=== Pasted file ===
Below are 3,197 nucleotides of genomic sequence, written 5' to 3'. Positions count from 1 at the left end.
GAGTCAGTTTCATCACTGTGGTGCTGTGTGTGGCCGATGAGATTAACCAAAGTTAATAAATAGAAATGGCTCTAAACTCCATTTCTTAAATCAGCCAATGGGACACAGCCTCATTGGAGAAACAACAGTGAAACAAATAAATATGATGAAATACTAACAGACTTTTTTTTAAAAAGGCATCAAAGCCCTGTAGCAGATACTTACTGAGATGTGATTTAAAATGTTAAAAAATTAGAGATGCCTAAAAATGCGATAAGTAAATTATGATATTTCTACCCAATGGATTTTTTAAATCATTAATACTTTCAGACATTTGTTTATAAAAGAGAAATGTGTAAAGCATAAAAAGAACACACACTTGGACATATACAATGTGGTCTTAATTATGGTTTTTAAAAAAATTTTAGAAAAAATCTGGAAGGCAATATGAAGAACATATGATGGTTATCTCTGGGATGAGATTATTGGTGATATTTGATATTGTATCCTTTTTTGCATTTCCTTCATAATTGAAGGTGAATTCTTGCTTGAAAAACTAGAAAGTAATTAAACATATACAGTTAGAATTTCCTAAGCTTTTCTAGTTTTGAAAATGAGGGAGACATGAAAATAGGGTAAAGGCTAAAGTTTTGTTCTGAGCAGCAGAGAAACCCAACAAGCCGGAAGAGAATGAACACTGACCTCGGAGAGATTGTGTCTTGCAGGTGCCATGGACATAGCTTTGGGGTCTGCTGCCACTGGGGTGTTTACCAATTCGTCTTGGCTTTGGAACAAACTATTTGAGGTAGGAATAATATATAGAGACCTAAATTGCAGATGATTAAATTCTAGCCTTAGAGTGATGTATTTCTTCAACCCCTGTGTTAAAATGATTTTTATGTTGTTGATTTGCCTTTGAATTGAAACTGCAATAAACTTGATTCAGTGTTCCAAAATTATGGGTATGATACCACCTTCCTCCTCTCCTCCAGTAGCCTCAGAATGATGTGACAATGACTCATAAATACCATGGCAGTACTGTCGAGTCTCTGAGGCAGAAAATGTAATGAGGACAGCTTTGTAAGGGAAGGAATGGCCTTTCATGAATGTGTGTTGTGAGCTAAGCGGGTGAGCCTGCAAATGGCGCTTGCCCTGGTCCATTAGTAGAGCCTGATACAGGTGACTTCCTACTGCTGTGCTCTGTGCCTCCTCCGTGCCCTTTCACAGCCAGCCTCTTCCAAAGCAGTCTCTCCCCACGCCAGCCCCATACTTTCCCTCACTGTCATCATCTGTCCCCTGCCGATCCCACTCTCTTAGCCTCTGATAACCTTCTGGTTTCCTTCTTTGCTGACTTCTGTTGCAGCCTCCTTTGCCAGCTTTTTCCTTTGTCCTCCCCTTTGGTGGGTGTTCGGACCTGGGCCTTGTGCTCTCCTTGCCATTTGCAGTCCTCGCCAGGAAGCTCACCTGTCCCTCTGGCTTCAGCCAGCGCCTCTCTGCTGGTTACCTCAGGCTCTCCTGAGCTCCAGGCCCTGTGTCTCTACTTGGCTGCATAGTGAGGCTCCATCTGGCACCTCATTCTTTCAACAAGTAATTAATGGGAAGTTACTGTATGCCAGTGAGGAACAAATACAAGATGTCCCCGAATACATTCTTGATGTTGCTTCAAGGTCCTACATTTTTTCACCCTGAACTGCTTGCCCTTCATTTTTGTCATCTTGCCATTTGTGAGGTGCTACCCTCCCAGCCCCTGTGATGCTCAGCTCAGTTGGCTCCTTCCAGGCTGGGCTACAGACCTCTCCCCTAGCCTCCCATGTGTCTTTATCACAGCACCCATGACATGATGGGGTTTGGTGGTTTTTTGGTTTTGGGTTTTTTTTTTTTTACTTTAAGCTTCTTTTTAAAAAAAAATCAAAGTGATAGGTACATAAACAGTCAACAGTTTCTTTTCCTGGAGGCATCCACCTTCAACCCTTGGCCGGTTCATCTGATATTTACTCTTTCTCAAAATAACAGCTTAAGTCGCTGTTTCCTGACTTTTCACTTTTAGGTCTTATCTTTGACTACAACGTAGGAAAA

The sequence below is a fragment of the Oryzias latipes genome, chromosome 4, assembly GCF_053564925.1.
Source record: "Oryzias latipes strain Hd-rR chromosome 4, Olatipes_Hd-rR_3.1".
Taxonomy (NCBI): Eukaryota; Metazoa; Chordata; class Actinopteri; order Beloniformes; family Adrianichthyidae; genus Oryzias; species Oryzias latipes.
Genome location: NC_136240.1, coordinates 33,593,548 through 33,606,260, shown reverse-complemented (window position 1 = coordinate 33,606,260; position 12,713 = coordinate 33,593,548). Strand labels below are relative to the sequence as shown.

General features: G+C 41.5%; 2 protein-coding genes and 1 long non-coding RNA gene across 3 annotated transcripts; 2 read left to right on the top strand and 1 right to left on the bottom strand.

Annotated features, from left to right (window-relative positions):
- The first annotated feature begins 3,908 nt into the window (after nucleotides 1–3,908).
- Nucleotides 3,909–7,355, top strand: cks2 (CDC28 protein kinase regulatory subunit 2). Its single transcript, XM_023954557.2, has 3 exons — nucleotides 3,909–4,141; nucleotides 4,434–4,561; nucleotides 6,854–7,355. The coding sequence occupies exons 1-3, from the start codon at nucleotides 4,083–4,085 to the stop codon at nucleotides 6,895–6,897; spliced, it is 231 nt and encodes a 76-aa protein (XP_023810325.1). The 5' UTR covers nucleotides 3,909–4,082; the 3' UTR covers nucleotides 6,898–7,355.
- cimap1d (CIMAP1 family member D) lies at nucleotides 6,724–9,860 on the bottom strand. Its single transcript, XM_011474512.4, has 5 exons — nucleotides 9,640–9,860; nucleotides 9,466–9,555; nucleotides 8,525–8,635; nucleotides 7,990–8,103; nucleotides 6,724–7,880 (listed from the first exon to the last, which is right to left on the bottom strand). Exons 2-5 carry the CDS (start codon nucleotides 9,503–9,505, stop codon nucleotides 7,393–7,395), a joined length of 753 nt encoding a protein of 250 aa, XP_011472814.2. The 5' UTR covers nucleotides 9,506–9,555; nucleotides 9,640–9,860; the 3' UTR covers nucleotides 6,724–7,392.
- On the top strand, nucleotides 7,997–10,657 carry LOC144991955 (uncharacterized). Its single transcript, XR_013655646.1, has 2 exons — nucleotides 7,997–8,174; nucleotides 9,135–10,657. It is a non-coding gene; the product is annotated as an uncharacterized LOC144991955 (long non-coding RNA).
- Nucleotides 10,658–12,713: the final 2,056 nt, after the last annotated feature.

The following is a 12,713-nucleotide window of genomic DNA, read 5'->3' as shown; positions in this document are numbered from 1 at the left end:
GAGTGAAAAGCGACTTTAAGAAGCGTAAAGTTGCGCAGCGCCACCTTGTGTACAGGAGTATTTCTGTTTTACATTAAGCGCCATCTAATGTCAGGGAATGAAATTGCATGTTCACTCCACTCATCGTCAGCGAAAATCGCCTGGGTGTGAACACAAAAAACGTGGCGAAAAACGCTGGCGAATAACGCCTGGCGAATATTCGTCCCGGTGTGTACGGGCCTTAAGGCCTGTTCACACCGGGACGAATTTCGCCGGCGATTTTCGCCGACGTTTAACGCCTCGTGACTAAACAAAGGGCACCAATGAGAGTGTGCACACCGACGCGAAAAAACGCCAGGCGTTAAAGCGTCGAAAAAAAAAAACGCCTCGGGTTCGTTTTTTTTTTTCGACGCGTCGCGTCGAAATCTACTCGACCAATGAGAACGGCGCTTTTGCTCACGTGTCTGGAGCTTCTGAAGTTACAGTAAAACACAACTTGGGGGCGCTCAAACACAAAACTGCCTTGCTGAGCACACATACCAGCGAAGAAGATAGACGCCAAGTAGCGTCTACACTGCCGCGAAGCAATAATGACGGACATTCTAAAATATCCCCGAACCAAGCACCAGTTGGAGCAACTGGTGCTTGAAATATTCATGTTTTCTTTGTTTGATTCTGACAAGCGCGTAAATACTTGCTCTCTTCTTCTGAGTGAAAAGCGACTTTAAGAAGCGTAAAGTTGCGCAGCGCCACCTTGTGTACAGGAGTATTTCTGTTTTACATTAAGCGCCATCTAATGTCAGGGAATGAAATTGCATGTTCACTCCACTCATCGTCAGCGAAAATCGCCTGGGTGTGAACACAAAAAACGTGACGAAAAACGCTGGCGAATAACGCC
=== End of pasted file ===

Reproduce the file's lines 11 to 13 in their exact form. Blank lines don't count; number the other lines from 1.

- cimap1d (CIMAP1 family member D) lies at nucleotides 6,724–9,860 on the bottom strand. Its single transcript, XM_011474512.4, has 5 exons — nucleotides 9,640–9,860; nucleotides 9,466–9,555; nucleotides 8,525–8,635; nucleotides 7,990–8,103; nucleotides 6,724–7,880 (listed from the first exon to the last, which is right to left on the bottom strand). Exons 2-5 carry the CDS (start codon nucleotides 9,503–9,505, stop codon nucleotides 7,393–7,395), a joined length of 753 nt encoding a protein of 250 aa, XP_011472814.2. The 5' UTR covers nucleotides 9,506–9,555; nucleotides 9,640–9,860; the 3' UTR covers nucleotides 6,724–7,392.
- On the top strand, nucleotides 7,997–10,657 carry LOC144991955 (uncharacterized). Its single transcript, XR_013655646.1, has 2 exons — nucleotides 7,997–8,174; nucleotides 9,135–10,657. It is a non-coding gene; the product is annotated as an uncharacterized LOC144991955 (long non-coding RNA).
- Nucleotides 10,658–12,713: the final 2,056 nt, after the last annotated feature.